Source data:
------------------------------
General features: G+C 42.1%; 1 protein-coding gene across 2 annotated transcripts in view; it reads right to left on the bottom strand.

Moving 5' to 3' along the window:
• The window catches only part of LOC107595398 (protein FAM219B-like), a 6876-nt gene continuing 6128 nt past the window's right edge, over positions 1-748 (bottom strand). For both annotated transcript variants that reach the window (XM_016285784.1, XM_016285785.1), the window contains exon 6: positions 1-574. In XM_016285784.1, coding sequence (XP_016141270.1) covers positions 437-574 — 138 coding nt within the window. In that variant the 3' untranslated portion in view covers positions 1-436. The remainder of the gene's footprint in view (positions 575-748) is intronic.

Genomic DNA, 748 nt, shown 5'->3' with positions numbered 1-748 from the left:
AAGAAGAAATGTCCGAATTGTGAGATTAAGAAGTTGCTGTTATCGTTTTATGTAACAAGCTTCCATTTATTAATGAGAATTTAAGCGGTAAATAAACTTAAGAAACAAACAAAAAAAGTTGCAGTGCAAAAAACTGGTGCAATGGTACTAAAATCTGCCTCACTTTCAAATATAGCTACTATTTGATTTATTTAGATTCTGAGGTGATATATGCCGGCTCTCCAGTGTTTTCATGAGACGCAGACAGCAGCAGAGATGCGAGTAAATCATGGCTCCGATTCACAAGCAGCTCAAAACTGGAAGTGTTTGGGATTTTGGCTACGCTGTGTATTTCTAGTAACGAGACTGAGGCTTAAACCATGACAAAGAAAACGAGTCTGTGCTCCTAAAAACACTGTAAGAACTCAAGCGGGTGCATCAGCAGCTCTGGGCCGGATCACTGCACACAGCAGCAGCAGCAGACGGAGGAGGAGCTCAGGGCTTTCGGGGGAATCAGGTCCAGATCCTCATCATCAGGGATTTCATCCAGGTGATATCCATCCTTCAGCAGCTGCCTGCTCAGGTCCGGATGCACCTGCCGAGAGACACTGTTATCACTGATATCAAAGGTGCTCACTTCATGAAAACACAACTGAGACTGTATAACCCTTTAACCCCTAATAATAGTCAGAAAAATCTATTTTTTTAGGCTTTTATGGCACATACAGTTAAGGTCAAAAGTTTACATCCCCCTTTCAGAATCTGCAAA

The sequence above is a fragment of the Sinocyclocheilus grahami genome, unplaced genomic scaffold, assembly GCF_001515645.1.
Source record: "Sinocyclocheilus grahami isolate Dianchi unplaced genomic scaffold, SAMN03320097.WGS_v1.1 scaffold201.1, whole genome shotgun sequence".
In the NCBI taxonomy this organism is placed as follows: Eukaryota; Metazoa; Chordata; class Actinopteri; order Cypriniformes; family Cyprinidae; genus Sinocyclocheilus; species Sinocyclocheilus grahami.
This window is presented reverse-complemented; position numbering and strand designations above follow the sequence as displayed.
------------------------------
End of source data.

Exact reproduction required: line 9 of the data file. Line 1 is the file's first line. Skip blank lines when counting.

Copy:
This window is presented reverse-complemented; position numbering and strand designations above follow the sequence as displayed.